In historic masonry buildings, wood can be embedded in the walls as storey partition beams, or as supportive wall plates. Half-timbered masonry constructions, or wooden frames e.g. combined with internal insulation are other examples of wooden elements. Wood decaying fungi can cause serious damage to wood, which may lose mass and strength, ultimately yielding the risk of collapse. In addition, some fungal species may even be hazardous for occupants. All wood decaying fungi depend on favorable moisture and temperature conditions, although the threshold conditions may vary with various fungal species and types, and state of the wood. To predict the risk of occurrence of wood rot, several models have been developed, however most of these are based on a limited number of experiments, or very specific cases. For these reasons, the applicability of the models to other scenarios (fungal species, wood species) may not be appropriate. Furthermore, another failure mode for wood and moisture, is mold growth, which is initiated at lower moisture levels. An indication of risk of mold growth would indicate problems or risks before the initiation of wood rot. Mold growth does not deteriorate the wood, but is usually equally undesired due to health concerns of occupants. For this reason, there might be places where some mold growth would be acceptable, e.g. embedded beam ends if there is no transfer of air from the moldy area to the indoor air. Therefore, risk of rot could be important. The paper investigates models for mass loss due to wood decay and mold growth based on exposure time to favorable hygrothermal conditions. The investigation is based on inspection of wood samples (wall plates) from a full-scale experimental setup of masonry with embedded wood and monitored conditions, to which the prediction models will be applied.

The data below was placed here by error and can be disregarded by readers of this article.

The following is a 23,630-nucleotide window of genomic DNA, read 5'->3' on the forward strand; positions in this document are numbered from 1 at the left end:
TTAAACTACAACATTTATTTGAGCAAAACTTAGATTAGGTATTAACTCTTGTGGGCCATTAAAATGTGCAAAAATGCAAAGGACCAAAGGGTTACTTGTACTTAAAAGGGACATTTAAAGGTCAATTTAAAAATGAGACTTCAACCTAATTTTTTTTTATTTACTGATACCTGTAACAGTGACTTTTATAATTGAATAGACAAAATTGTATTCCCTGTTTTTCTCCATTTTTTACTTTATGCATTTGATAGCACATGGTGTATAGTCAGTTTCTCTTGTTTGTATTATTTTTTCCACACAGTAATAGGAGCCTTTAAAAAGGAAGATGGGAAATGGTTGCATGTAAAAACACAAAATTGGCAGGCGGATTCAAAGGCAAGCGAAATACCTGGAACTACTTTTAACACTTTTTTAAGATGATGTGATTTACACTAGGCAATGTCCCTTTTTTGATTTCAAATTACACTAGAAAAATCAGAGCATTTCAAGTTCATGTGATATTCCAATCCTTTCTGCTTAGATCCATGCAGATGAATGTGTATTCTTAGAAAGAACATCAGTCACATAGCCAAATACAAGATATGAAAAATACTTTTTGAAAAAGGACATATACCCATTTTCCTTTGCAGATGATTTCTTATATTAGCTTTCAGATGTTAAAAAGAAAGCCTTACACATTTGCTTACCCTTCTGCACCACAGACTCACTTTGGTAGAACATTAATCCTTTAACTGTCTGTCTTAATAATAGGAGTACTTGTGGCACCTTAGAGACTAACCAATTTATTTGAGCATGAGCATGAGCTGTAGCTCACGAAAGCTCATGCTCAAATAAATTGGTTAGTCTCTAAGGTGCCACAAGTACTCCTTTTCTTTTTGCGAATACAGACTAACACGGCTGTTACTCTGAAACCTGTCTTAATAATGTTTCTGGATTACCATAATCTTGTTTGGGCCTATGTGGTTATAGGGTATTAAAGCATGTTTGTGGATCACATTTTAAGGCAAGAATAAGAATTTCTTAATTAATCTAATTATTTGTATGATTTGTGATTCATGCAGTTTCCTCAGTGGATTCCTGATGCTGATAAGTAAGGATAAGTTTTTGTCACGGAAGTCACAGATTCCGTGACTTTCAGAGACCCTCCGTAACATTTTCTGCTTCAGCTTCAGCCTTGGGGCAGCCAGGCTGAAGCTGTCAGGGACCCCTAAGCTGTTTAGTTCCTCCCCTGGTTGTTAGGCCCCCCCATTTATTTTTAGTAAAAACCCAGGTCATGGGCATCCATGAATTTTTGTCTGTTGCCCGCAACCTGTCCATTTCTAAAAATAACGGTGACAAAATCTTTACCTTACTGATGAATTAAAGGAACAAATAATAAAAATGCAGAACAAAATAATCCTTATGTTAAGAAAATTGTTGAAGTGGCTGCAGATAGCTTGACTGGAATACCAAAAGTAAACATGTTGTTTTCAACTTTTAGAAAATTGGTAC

|Conference||12th Nordic Symposium on Building Physics, NSB 2020|
|Period||06/09/2020 → 09/09/2020|
|Series||E3S Web of Conferences|